Halfbird was the third album by San Francisco indie rock absurdists Deerhoof. The band formed in 1994, so 2019 marks their 25th anniversary. Halfbird is being reissued by Joyful Noise along with debut The Man, The King, The Girl and sophomore album, Holdypaws. This is the first time the album has been issued on vinyl, and it’s on pink/yellow split colour vinyl n’all! 

Limited Vinyl LP £18.36 JNR319LPC1

Pink & yellow split colour vinyl LP on Joyful Noise.

  • Coloured vinyl
  • Limited edition
  • Includes download code
This item needs to be ordered in from a supplier. Currently ships in 5-7 days but delays are possible.

CD £7.49

USED CD on Menlo Park, EX/EX.

Sold out.


Halfbird by Deerhoof
1 review. Write a review for us »
8/10 Daoud 20 November 2019

In a world where, more often than not, noise rock is confrontational, I’m very thankful for Deerhoof. For 25 years they’ve been charming the world using what is among the least charming genres (look at some of Daughters’ on stage antics if you don’t believe me (actually maybe don’t)). This has been their mission since the very start of their career, I mean just look at the track names on ‘Halfbird’, the band’s third album. We’ve got ‘Queen Orca Wicca Wind’, we’ve got ‘Xmas Tree’, we’ve got ‘Littleness’. How can you not be charmed?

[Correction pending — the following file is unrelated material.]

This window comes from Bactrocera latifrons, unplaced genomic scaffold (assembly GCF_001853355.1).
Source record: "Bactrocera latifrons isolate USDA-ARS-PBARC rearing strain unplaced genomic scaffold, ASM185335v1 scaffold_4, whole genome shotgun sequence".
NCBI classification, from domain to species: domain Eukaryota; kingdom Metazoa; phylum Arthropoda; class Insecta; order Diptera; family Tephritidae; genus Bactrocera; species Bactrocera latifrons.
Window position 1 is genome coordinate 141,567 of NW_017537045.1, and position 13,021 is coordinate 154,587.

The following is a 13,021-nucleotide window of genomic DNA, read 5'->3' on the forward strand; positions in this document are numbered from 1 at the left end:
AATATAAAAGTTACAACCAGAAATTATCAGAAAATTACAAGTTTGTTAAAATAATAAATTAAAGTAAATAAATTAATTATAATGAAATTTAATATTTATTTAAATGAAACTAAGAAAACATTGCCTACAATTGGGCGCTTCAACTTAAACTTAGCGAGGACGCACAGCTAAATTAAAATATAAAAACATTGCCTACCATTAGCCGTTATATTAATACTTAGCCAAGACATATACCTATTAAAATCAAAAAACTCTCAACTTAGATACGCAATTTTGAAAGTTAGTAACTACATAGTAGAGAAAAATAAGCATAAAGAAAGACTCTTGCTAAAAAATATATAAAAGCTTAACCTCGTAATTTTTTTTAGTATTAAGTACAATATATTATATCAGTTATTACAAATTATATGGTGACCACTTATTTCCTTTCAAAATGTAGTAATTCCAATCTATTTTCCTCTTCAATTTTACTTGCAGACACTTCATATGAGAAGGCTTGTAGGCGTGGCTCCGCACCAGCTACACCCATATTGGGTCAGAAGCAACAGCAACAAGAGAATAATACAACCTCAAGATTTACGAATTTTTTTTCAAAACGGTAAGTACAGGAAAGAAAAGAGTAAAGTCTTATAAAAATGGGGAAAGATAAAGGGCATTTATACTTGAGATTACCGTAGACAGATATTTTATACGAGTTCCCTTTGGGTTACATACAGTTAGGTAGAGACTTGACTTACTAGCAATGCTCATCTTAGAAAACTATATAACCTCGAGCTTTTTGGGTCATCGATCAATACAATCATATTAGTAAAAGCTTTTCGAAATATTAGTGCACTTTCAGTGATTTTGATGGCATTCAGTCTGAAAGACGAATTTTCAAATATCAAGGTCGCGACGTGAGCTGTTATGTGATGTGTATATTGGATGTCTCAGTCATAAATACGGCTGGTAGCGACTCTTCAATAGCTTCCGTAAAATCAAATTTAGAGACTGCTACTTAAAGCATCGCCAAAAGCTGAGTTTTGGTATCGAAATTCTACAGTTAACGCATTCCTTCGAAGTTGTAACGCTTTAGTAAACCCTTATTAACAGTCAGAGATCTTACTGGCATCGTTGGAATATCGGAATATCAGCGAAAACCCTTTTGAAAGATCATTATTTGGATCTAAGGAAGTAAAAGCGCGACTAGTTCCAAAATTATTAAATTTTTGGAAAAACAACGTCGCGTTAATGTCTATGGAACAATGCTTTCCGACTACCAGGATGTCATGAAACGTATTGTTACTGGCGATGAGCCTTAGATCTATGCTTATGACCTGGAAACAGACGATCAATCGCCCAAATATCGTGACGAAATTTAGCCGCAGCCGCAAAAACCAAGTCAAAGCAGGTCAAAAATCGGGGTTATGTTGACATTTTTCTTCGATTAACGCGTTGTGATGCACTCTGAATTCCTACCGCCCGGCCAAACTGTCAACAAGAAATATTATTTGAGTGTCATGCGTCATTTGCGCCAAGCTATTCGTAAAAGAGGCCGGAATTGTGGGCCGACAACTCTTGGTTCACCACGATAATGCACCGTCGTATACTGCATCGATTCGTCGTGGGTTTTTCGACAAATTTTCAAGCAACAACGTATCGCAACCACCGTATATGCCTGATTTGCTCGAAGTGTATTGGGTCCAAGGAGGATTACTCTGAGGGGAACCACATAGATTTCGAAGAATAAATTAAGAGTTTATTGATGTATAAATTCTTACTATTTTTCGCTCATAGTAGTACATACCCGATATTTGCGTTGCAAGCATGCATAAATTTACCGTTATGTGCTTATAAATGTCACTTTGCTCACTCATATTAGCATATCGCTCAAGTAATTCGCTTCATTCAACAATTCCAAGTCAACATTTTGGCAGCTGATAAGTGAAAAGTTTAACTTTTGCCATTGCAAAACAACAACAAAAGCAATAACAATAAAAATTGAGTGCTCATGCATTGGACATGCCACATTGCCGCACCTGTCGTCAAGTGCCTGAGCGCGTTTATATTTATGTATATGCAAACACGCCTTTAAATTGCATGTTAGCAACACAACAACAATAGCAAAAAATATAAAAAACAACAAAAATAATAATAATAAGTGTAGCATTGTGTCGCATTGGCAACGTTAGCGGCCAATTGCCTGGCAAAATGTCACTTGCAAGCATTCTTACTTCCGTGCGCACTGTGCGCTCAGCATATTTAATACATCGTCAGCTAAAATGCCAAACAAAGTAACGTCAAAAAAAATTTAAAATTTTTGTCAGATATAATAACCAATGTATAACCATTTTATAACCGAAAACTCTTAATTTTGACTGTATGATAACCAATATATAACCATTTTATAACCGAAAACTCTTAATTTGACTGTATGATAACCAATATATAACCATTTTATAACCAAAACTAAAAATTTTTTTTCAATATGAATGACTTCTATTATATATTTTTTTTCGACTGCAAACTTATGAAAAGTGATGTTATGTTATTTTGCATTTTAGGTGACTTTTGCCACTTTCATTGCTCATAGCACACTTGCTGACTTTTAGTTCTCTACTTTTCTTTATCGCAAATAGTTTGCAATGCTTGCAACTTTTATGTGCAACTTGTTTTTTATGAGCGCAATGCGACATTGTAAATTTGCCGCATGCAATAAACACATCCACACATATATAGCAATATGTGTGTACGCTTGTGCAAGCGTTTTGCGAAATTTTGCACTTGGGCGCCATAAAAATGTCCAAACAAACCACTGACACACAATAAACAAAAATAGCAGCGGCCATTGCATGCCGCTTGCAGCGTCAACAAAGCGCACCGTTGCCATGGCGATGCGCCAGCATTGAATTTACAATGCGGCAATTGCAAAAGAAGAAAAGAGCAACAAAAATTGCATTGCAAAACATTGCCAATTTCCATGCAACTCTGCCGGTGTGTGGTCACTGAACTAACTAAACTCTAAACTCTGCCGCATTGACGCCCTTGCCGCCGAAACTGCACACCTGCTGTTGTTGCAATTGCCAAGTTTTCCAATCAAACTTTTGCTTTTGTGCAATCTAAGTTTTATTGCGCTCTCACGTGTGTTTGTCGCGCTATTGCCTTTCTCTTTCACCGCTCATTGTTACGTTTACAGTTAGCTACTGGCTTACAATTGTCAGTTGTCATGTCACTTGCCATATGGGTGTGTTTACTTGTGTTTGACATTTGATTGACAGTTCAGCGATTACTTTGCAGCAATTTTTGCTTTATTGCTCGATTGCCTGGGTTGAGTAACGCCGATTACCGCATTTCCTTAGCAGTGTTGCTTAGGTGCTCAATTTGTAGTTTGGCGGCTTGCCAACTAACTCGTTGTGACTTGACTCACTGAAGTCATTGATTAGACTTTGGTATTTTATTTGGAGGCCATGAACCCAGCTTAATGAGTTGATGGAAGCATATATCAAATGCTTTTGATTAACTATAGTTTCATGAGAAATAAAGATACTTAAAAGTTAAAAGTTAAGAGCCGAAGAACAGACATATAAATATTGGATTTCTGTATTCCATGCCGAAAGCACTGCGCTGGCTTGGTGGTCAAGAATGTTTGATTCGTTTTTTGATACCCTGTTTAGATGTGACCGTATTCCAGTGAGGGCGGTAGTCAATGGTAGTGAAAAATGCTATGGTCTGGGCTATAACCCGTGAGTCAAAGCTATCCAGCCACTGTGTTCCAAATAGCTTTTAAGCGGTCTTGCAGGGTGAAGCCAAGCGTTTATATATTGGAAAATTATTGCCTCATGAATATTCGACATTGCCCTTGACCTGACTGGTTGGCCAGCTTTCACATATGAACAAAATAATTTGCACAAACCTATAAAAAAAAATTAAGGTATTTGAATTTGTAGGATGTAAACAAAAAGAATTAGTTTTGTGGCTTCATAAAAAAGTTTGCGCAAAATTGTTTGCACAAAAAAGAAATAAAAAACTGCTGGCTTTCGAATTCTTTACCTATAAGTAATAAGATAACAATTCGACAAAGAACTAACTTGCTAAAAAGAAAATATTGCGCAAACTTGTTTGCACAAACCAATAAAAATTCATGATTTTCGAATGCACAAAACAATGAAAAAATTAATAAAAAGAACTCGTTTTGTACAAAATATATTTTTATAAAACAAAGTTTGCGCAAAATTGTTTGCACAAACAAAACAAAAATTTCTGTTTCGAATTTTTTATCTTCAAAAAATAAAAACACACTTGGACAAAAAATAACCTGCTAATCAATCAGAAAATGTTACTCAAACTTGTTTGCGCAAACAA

This is an understandably raw version of the Deerhoof sound. With the time and resources that come with being a moderately successful indie rock band, Deerhoof have become a band known for their precision, their synchronisation. ‘Halfbird’ is a little more loose, a little more shambolic. The guitars chug and crunch and the drums go off like explosions in your ear. And everything is held together by Satomi Matsuzaki’s voice. On “Trickybird’ the music twinkles while she speaks softly, and then she start shouting. And the music follows suit. It makes for a record that’s unpredictable and all the more exciting for it. 

Second track ‘Six Holes On A Stick’ features a some sort of wood wind, which cuts a very pleasing shape through all the noise. It adds a very welcome bit of textural variety that can be a bit lacking on ‘Halfbird’, though that is certainly something that band have leaned into more since then.



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